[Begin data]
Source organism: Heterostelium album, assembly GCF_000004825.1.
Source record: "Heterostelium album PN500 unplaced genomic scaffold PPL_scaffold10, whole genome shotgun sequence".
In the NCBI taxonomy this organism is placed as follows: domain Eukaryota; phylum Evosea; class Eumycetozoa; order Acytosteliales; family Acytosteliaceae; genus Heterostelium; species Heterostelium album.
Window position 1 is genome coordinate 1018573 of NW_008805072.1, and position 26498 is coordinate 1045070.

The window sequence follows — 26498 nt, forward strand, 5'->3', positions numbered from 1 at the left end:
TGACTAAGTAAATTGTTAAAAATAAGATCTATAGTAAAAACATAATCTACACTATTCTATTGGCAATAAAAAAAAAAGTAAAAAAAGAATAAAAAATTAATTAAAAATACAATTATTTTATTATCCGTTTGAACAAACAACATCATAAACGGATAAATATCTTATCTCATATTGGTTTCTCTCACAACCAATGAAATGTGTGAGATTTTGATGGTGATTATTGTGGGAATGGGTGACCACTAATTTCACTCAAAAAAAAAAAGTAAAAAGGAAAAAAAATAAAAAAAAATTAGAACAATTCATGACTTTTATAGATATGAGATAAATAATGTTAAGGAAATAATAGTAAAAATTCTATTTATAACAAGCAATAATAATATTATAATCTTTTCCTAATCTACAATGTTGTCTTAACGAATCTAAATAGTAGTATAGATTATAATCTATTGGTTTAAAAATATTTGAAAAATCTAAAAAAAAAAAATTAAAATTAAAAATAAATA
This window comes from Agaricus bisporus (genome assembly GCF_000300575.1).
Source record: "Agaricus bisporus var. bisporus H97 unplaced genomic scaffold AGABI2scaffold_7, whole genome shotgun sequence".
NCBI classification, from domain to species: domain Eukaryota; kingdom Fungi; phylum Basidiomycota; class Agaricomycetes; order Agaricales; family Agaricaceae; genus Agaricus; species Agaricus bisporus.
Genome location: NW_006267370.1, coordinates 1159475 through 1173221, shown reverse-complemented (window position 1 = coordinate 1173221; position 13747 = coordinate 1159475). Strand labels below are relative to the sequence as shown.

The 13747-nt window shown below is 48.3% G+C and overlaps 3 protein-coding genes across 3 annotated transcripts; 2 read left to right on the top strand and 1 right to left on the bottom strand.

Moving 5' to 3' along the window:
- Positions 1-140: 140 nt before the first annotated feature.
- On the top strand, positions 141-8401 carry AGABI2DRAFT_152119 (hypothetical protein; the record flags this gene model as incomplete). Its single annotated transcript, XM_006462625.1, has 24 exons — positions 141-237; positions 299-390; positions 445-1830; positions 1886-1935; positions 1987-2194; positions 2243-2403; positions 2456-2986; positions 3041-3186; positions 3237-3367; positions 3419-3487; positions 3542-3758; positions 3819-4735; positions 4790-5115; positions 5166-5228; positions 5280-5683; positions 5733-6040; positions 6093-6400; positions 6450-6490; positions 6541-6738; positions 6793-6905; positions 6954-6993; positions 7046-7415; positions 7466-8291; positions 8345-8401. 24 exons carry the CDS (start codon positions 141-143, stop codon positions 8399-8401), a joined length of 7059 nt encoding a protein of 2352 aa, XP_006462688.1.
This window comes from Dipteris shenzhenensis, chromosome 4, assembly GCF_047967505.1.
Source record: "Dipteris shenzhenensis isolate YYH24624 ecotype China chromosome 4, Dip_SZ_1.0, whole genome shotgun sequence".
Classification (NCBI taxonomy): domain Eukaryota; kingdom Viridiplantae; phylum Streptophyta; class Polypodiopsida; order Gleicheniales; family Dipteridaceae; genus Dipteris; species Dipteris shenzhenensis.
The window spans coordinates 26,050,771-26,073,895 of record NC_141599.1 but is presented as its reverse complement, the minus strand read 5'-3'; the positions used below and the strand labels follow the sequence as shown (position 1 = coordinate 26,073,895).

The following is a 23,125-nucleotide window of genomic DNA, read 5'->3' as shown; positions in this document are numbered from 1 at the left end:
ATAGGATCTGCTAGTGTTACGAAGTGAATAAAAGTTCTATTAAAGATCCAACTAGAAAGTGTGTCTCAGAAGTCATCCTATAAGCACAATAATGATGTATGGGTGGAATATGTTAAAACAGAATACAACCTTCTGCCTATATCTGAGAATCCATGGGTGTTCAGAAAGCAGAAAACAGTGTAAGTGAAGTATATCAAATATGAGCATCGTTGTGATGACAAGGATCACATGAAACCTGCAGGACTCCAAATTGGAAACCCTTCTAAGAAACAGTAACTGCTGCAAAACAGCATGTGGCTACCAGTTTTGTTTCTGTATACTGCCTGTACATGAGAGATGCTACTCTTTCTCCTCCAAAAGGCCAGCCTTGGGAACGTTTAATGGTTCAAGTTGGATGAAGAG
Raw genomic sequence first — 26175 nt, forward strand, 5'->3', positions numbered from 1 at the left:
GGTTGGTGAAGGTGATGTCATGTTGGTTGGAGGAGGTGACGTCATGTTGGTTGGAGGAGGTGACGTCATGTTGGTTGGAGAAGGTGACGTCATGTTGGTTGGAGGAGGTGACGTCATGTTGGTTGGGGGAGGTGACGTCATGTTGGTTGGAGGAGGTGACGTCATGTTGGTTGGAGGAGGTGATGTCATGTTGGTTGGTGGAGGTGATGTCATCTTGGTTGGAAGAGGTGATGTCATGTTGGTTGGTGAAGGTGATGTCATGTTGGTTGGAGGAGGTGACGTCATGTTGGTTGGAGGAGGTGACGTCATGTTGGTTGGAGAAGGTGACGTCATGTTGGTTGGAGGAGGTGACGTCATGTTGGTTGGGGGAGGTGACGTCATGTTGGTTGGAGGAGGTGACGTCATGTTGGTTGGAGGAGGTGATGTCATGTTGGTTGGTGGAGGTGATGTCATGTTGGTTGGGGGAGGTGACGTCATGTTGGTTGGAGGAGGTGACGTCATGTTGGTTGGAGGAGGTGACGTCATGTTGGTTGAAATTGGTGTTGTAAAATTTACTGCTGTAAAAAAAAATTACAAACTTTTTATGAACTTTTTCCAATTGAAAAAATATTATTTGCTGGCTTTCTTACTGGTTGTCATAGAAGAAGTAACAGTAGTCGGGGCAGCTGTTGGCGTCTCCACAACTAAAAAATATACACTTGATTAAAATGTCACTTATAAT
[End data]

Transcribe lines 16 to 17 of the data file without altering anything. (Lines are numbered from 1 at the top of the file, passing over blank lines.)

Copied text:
Source record: "Dipteris shenzhenensis isolate YYH24624 ecotype China chromosome 4, Dip_SZ_1.0, whole genome shotgun sequence".
Classification (NCBI taxonomy): domain Eukaryota; kingdom Viridiplantae; phylum Streptophyta; class Polypodiopsida; order Gleicheniales; family Dipteridaceae; genus Dipteris; species Dipteris shenzhenensis.